ITHACA, N.Y. — Reactions from city officials have begun to trickle out in the wake of the Ithaca Police Department’s decision to arrest two people during Sunday’s weekly protest.
According to police, “multiple subjects” from the protesters were observed spray-painting on the roadway, sidewalks, parking lot, IPD headquarters, and elsewhere, and the department is still conducting an investigation into the incidents. The two people arrested, 32-year-old Lucas Bonnet of Trumansburg and an unnamed 15-year-old, were both charged with making graffiti, a misdemeanor, and Bonnet was additionally charged with misdemeanor resisting arrest.
Mayor Svante Myrick attended some of the early rallies and protests during the summer, though he has been absent during the last several months. He said that damaging public property was something the protesters should have known would result in problems.
“We’ve given peaceful protesters a lot of leeway, but you cannot damage public property,” Myrick said. “We’ve been crystal clear on that point. This obviously creates clean up costs for the city, and adds to the workload of an already stretched [Department of Public Works]. And personally, I believe these actions are counterproductive to any righteous cause.”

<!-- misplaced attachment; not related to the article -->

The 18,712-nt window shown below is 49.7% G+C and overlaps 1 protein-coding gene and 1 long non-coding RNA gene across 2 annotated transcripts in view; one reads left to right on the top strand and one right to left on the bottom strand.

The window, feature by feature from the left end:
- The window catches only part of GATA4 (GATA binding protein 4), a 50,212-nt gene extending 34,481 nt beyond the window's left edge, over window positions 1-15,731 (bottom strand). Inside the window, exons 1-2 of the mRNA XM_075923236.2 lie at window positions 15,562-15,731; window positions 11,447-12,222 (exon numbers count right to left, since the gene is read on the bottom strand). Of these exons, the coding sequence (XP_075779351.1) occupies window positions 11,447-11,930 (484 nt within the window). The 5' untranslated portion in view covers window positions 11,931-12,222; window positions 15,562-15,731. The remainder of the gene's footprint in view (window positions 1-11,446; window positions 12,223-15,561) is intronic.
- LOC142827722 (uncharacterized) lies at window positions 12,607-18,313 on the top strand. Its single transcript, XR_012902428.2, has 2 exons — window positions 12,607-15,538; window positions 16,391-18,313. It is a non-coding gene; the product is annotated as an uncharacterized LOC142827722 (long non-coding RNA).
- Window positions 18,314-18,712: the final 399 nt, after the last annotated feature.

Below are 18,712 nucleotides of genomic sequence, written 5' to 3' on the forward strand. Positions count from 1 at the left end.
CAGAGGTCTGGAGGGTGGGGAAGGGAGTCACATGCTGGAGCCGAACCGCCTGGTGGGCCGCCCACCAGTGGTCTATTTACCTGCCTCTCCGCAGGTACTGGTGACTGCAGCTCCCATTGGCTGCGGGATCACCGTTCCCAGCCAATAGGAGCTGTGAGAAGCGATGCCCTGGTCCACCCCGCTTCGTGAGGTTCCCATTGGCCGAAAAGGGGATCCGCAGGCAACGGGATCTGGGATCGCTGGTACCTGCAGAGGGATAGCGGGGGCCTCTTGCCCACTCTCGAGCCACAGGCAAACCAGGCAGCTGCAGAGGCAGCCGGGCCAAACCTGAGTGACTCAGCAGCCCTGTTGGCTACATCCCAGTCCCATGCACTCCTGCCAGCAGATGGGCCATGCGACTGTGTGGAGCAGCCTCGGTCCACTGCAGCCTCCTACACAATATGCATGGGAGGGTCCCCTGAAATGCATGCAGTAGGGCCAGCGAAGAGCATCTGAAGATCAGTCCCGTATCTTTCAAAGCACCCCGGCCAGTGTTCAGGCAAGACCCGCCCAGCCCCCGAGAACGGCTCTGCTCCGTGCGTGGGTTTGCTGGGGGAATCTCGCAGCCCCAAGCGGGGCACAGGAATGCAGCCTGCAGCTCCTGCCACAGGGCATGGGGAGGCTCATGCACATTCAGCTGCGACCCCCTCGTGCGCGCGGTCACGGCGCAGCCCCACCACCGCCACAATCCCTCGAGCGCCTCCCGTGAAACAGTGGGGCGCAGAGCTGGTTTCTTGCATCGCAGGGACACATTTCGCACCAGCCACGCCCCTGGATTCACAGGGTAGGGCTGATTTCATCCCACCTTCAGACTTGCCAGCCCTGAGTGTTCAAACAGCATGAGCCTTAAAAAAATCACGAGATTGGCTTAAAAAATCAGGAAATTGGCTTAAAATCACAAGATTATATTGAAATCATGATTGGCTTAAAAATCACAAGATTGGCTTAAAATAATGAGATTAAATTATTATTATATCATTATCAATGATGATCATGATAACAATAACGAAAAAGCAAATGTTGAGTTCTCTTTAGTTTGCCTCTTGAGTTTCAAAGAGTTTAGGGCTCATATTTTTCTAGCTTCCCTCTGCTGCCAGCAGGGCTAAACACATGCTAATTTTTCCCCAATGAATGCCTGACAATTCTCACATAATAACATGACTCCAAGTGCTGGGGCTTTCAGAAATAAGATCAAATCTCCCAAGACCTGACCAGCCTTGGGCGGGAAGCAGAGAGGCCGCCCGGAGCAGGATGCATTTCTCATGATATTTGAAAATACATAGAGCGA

As was previously reported, the two people who were arrested weren’t involved in the spray-painting at Sunday’s rally. After holding the two for less than an hour in the police station, both were released.
Ithaca police chief Dennis Nayor condemned the spray-painting, though he did not elaborate on why those two people specifically were arrested.
“This act of vandalism is reprehensible, and criminal acts of this nature will not be tolerated,” Nayor said. “For the past 18 weeks, the officers of the Ithaca Police Department have been thoroughly accommodating and highly professional during the scores of protests that have occurred, making this act even more deplorable.”
Exactly what pushed police to the point of arrests, though, isn’t clear. Protesters have openly spray-painted before (not much directly on the building, however), and have used melted candle wax to spell out anti-police messages on IPD’s parking lot several times before, much to the department’s chagrin. But though police clearly observed these things happening, and took pictures of the people doing it, arrests had not been made before Sunday.